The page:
The plumbago, or as it is also called, the pigweed, is native to South Africa. It can be found in river valleys in scrublands, in the undergrowth of dry subtropical forests, in the lower belt and in the foothills of mountains.
The soil suitable for cultivation should be heavy. So, to prepare a soil mixture it is necessary to combine leaf and turf soil, peat, humus and sand, which should be taken in the proportion 1:2:1:1:1.
In domestic conditions, plumbago is grown as an ampelagic plant.
It is recommended to plant in summer time in the open ground stump forms of such a plant, or grown in the form of a liana on a trellis. To create a stump, it is necessary to choose the strongest stem and tie it to a support, which should be located vertically (a stick, which should be stuck into the soil, will do). Then this stem should be cut to the desired height for you. The remaining weak stems should be cut out. Over the course of 3 years (or maybe longer), a lush and very showy crown of long stems hanging or prostrate grows at the top of such a plant.
In summer they are almost completely covered with inflorescences with bluish flowers.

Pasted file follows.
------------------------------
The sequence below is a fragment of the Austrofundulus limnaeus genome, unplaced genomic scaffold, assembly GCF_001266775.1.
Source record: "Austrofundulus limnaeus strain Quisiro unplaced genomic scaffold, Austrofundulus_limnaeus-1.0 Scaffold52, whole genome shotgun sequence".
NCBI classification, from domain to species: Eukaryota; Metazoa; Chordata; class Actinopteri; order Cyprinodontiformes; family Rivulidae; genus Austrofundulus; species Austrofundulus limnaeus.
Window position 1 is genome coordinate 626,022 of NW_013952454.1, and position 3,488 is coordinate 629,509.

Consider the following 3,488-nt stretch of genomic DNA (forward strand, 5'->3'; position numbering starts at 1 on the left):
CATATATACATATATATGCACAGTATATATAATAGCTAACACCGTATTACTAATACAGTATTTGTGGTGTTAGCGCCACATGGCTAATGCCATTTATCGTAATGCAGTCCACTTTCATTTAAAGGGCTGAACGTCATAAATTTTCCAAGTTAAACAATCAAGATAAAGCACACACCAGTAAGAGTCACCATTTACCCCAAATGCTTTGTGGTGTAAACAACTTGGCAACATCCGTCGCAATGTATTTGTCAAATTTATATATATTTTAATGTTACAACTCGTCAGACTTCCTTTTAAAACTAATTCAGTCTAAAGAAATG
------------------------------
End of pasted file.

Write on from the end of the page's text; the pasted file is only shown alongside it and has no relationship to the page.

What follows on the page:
The genus plumbago includes about 10-12 different species, which are represented by semi-bushes, shrubs and also perennial herbaceous plants. Only 1 species, the auricle-shaped plumbago, is grown at home. Plumbago auriculata, or P. capensis - this climbing beautifully flowering semi-shrub has flexible, rather long lianiform or rod-shaped stems.
The full-edged ordinary leaves may be lobate or obovate, short-petioled or sessile. Their base is wedge-shaped and their apex is blunted. On the surface of the shoots and on the underside of the leaves is a layer of scale-like hairs. At the place where the leaf attaches to the shoot, there are 2 small bud-like leaflets, which are very similar to ears. Flowering begins in early spring and does not end until late summer.
At this time lush umbrella-shaped inflorescences consisting of snow-white or bluish flowers grow at the ends of stems. There is a layer of glandular sticky hairs on the surface of the flower calyx. The spikelet corolla sharply transforms from a thin, long tube to a five-member spike-like bend.
This flower may be infested with a scab or spider mite.
He loves light and needs it to be bright.
In summer experienced florists recommend this flower be moved outside (garden, balcony). In winter, it should be placed in a bright and cool room where the air temperature will be 6 to 10 degrees.
How to water
Watering should be abundant during intensive growth, and moderate during the cold season.
Does not need spraying as it tolerates low humidity well.
Potting is done in the spring, with the stems shortened.
Can be multiplied by cuttings. The cuttings give roots fairly quickly in the sand, but will need lower heating.
If the leaves have changed color to brown and the blooming has stopped, it is due to too little watering.